Jaworski, the former Perkiomen Valley and Lafayette standout, scored 33 points of his own, driving the crowd into a frenzy with each consecutive 3-pointer, though he couldn’t get quite enough help to overcome F.O.E.; nobody else on Arete Sports finished in double figures. — Josh Verlin
Game 3: Blue Magic 59, CTC 52
Blue Magic started the Rumph Classic against Jalen Brunson and 8EYE, defeating them in overtime on Thursday night.
On Friday night, Blue Magic won again, beating CTC, who featured another NBA talent, the Cleveland Cavaliers’ Lamar Stevens.
The first half was a low-scoring defensive affair with neither side getting into a rhythm offensively. The two sides started the third quarter tied at 26.
CTC’s James Bell created easy offense for Stevens.
One sequence saw Bell’s active hands knock the ball loose and slap it up the floor to a streaking Stevens, who finished with a two-handed slam on the opposite end to make it a 46-47 game with 7:36 left in the fourth quarter.
To the surprise of everyone packed into Tom Gola Arena, Stevens did not shut down the gym.
The former Roman Catholic and Haverford star finished with 17 points but could not find his groove down the stretch.
Down six points, CTC gave Stevens the ball. Blue Magic’s size and swarming defense forced Stevens to commit a shot-clock violation with 1:43 on the clock. Blue Magic never looked back.
One player’s performance made MC Eric “Ghee Funny” Tucker prematurely declare the Rumph Classic’s MVP.
His name? Scootie Randall.
Randall did it all for Blue Magic. The former Temple big man and All-Japanese BJ League forward found various ways to help his team.
Randall consistently finished through contact at the rim, shook defenders with his crossover, shot fadeaway jumpers from the baseline, attacked the glass, and distributed the rock in transition; he finished the night with 13 points.
“I try to be a basketball player,” Randall said afterward. “I try not to put myself into any category and I just try to do anything to help the team win.”
“I just go out there and play,” he continued. “I applaud those guys [Brunson and Stevens] for coming out here and playing with us.” — Jared Leveson
Game 4: Rumph Center 81, Rex 6 77
A night after pulling out a major come-from-behind win against Arete Sports, the addition of an NBA talent helped Team Rumph Center play ahead in Day 2. Forward Alize Johnson, who played for the New Orleans Pelicans most recently, scored 30 points and grabbed seven rebounds to curb the Rex 6 comeback attempt.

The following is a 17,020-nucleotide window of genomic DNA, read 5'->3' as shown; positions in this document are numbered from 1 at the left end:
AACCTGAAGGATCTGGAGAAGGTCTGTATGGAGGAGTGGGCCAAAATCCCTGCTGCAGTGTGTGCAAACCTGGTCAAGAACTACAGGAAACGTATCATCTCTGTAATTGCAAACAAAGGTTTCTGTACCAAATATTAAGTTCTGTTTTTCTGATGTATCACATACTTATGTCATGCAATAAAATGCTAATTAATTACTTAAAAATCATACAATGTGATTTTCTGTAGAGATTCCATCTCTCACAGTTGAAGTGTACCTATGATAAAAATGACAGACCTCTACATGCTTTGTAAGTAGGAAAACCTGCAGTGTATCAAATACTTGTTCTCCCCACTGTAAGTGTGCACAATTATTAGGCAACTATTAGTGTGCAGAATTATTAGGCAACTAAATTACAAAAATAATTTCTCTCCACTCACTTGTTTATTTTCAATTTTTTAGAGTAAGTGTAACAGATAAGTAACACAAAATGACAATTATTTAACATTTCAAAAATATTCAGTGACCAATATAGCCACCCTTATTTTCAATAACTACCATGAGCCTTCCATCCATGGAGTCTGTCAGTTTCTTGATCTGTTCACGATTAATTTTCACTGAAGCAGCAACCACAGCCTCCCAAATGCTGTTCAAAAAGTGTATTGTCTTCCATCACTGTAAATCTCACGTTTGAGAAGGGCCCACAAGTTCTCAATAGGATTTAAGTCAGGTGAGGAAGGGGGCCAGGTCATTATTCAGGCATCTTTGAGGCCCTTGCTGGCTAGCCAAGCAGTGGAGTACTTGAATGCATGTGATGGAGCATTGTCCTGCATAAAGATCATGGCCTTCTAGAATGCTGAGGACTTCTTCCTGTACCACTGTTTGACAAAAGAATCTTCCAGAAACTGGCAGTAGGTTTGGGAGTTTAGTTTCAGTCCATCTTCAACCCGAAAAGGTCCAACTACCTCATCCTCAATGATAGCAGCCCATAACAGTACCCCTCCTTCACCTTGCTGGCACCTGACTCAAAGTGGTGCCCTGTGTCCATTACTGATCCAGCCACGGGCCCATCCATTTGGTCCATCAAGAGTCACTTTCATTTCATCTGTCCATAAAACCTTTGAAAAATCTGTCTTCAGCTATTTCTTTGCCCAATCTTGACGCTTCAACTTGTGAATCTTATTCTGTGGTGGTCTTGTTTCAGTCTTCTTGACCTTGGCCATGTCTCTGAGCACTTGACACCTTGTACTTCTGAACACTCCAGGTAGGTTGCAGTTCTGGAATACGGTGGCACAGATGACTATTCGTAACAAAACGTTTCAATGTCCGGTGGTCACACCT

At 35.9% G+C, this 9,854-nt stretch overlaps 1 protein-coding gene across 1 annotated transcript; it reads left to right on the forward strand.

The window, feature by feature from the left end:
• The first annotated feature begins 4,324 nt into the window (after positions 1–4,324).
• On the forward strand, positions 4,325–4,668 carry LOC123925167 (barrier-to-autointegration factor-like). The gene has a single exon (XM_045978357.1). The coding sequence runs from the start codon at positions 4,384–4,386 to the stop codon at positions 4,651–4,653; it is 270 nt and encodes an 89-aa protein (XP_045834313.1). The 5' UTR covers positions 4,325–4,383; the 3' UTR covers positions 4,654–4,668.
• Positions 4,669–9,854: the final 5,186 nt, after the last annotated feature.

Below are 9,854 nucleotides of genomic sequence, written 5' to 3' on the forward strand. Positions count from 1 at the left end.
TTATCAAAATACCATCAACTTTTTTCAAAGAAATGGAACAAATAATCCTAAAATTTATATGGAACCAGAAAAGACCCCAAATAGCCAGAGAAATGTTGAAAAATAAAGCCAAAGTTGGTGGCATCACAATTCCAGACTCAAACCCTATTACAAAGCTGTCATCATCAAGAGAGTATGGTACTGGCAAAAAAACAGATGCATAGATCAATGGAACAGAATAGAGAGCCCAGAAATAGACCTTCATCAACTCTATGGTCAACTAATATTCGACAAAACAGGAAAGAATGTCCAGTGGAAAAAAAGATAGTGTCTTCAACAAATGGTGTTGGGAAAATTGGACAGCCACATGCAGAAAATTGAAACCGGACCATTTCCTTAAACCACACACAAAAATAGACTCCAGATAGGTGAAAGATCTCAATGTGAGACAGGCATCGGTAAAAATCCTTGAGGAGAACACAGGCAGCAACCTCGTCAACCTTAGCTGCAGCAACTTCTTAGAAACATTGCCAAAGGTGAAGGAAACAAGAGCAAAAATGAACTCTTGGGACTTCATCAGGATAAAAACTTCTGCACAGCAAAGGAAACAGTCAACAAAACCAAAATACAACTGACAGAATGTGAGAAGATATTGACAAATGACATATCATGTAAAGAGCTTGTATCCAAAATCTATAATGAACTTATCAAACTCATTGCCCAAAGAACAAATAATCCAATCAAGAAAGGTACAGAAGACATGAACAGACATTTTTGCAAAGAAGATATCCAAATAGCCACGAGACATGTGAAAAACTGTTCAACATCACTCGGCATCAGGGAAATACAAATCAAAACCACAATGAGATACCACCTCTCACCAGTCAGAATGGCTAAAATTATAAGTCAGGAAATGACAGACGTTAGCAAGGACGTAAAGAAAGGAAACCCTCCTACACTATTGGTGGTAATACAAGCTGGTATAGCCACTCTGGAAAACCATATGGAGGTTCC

“It’s exciting just to get out here,” said Johnson, playing in his first Rumph Classic since 2019. “Just the competitiveness. There’s a lot of people that come out in Philadelphia to support this tournament. It’s one of my favorites, if not No. 1.”
Working together with point guard Maurice Watson Jr. in the pick-and-roll, Johnson did his damage in the interior with a number of hooks and slams. The connection started early as Rumph Center jumped out to a 15-6 lead, but Rex 6 pushed back as Wali Hepburn, who scored 21 points on the night, led the effort to put his team up 36-34 at halftime.
“We got out on them; they made a run back,” Johnson said. “They’re a great team and Rex 6 got great players, but we had to take that ‘dub.’”
Johnson’s work inside gave Rumph Center just enough cushion to go and stay ahead throughout the second half. Neumann-Goretti product Quade Green (15 points) buried a deep 3-pointer to cut the deficit to three for Rex 6 with 40 seconds remaining, but Rumph Center ultimately did enough to hold on and improve to 2-0; they’ll face Blue Magic in one of the semifinals on Saturday, though the loser of that game will still have a chance to win Sunday and get to Monday’s final. — Ty Daubert
1 PM: 8EYE vs. Rex6
2 PM: F.O.E. vs. CTC
3 PM: Rumph Center vs. Blue Magic
4 PM: Winner 8EYE/Rex 6 vs. Winner F.O.E./CTC